As college students, we know how hectic life can get and completing a four-year degree, maintaining a social life and working in family time can feel like a balancing act. Family and friends who have graduated and are earning their livings in the “real world” say that college is the best four years of life, and though it sometimes feels more exhausting and impossible, rather than fulfilling and enjoyable, there is truth and sincerity to these statements. There comes a time for all college students to walk across the stage in cap and gown, snap teary-eyed pictures with loved ones and prepare themselves for the realities that await outside the campus bounds. As graduation for the class of 2012 quickly approaches, it would seem natural for those leaving Bloomsburg University to look ahead to the future and the literally endless possibilities that await them; but what if, instead, the time was taken to first reflect on, remember and realize the memories made and lessons learned in the past four years? The good, the bad and the in-between are always worth a second look.
It seems impossible to sum up four years of life, especially that which occurs during such a pivotal and developmental time as that of college enrollment, but three second semester senior women attempted to do just that, and took the time to acknowledge the past events that brought them to the proud places they are today.
“I know that I have matured since freshman year and I take responsibility for myself,” said Elysse Madonna, BU marketing major and soon-to-be-alumni. “Of course I have regrets, but they all have a good and bad side, because I was brought to where I am today, either way.” It takes introspection and understanding to have the ability to see regrets as blessings, as this student has done.”
It is a fact of life: regrets will occur; mistakes will be made.
However, out of mistakes come lessons worth learning and when Lauren Murphy, a senior social work major, was asked about what advice she would give to a freshman student entering into Bloomsburg in the coming fall, she replied emphatically: “Go to class and be awake!” followed by a chuckle. Lauren states that she gained more confidence through college, saying “I learned to live life to the fullest and that everything is what you make it out to be,” which are also wise words for freshmen students as they prepare to discover themselves and learn things far beyond the facts printed on the pages of textbooks.
Eileen Johnson, a senior special-education major, plans to leave Bloomsburg University with not only a hard-earned degree, but also takes with her an appreciation for her college friendships: “I realized from being here that it’s not about how many friends you have but the quality of the friendships you make.”
Lauren, too, feels that she gained a deeper knowledge of friendship through her college relationships, saying “I learned more about myself through my closer friendships, and the friends I made in college helped me grow so much more than the friends I had in high school.” Social connections are the glue that holds the rest of the chaos together in college, and it is clear that these students will remember and stay in touch with the friends they’ve made at BU, and will carry the lessons of love and life onward.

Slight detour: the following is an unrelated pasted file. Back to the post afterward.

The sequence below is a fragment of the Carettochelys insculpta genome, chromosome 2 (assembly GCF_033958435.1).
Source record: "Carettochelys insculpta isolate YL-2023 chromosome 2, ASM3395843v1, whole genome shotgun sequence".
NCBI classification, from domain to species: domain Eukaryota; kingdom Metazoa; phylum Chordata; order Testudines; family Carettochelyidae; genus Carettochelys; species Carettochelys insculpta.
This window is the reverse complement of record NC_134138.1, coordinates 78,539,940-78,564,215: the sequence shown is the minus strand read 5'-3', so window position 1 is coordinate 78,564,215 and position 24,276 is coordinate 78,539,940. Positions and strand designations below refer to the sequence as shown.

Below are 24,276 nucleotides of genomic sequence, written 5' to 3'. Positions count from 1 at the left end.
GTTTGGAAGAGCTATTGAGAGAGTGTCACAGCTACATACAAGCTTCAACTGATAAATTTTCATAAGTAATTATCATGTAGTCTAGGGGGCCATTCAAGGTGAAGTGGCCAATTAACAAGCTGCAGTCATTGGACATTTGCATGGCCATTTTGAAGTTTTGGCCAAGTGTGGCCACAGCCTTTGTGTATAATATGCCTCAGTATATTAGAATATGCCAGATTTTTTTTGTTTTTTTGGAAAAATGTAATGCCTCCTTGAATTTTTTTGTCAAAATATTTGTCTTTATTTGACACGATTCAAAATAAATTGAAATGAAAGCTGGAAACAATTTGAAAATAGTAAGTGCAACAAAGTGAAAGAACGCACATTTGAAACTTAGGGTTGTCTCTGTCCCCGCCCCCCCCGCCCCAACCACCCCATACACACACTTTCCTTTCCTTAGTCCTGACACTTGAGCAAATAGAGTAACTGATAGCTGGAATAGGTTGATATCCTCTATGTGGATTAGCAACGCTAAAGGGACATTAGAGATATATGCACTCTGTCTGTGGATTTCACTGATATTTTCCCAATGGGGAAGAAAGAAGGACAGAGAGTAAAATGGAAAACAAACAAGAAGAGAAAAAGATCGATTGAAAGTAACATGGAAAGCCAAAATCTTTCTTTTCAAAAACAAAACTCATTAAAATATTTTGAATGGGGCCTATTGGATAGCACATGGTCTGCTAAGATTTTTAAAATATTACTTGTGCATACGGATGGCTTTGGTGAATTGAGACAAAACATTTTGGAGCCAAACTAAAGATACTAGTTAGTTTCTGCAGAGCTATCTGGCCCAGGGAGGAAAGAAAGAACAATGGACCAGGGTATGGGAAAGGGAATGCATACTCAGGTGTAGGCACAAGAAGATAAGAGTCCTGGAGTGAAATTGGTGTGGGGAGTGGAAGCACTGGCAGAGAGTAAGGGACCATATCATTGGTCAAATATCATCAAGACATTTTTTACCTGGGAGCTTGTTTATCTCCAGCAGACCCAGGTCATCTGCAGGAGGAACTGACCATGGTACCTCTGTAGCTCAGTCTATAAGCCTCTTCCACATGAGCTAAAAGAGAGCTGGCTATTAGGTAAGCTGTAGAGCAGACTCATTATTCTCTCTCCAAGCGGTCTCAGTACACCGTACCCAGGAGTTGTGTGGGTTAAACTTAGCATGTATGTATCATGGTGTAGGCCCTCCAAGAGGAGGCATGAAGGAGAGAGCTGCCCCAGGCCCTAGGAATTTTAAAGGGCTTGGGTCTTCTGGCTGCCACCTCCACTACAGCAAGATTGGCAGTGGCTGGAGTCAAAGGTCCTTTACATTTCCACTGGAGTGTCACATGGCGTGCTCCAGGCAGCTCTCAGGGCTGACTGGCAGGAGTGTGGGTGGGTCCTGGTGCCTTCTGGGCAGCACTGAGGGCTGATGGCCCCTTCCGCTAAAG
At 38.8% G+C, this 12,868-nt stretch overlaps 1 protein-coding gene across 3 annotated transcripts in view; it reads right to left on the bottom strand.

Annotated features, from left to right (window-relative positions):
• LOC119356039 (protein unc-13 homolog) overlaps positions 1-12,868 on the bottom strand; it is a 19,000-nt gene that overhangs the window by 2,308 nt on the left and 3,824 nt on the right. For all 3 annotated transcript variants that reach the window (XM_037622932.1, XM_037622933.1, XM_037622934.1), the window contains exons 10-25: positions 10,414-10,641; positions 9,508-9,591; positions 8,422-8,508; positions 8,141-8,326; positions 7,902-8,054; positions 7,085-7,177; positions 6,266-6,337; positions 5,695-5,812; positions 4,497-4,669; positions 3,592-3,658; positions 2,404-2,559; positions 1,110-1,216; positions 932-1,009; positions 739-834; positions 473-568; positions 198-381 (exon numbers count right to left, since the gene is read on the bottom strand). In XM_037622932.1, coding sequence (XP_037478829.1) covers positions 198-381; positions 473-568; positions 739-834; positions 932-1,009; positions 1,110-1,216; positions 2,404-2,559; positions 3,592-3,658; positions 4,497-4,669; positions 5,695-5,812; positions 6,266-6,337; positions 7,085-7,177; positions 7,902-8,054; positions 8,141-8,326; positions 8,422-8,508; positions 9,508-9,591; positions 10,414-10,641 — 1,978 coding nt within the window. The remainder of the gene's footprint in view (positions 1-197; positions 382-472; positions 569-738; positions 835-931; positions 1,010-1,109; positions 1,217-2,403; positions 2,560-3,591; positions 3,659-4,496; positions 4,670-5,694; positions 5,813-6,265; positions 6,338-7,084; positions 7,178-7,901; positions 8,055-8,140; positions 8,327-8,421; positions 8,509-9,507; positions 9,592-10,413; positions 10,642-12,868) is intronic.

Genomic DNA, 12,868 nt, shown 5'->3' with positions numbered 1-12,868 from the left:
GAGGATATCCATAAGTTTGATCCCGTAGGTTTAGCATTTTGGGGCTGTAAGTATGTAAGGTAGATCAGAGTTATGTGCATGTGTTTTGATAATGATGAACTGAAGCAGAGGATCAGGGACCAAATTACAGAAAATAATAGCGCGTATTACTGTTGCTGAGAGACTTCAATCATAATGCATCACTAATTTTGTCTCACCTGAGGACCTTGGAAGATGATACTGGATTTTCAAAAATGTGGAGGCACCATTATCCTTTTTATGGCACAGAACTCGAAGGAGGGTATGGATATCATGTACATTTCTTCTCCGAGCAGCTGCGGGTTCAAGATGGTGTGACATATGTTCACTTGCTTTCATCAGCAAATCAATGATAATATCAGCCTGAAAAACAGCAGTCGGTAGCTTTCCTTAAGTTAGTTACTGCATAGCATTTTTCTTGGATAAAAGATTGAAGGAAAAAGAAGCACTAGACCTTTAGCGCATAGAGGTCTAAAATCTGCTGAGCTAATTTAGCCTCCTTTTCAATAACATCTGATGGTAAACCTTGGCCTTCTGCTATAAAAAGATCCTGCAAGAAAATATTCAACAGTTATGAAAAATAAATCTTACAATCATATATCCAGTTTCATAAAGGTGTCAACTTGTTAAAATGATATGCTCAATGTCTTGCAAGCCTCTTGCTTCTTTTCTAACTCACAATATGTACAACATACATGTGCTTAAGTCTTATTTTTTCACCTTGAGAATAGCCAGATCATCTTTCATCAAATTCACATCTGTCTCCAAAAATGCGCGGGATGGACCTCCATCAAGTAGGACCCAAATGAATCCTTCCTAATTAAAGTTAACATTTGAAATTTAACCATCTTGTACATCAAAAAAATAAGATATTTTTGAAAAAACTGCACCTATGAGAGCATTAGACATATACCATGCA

These seniors seemed to easily pinpoint the experiences that have molded them into the adults they are now, but some reflections took a bit more ruminating. It was difficult for Lauren to recall specific regrets she had about her college life, which is probably a good thing, but she did mention that she wished she had better utilized the library during her freshmen and sophomore years. Likewise, Eileen reiterated how important it is to go to class in order to maintain good grades, and also wishes she would have taken advantage of the activities offered on campus. Elysse admitted that procrastination plagued her throughout college and that it was a challenge to stay on top of assignments, and many students can relate.
No, the college life is not glamorous, nor is it always rewarding, but, hopefully, most Bloomsburg University students will look back on their time here, thinking of themselves as the people they were four years ago, fresh out of high school, and will feel that all the ups and downs, infinite papers and tests, friendships and accomplishments will all have been worth it.
“I’ve learned that how you do in school doesn’t necessarily reflect how you do in real life. It all depends on your level of motivation which, I think, determines if you get to where you want to be,” replied Elysse when asked what would be the greatest lesson she would take away from her home-away-from-home in Bloomsburg.
These senior girls know now what it takes to succeed in college and have also grown enough to learn from the unfortunate things that occur; they are undoubtedly prepared, excited and a little fearful of the world outside that awaits them. As BU prepares to send off these students, along with the rest of the graduating class, into the working world, one can only help but wonder….
What new highs and lows, and do’s and dont’s will the next four years bring?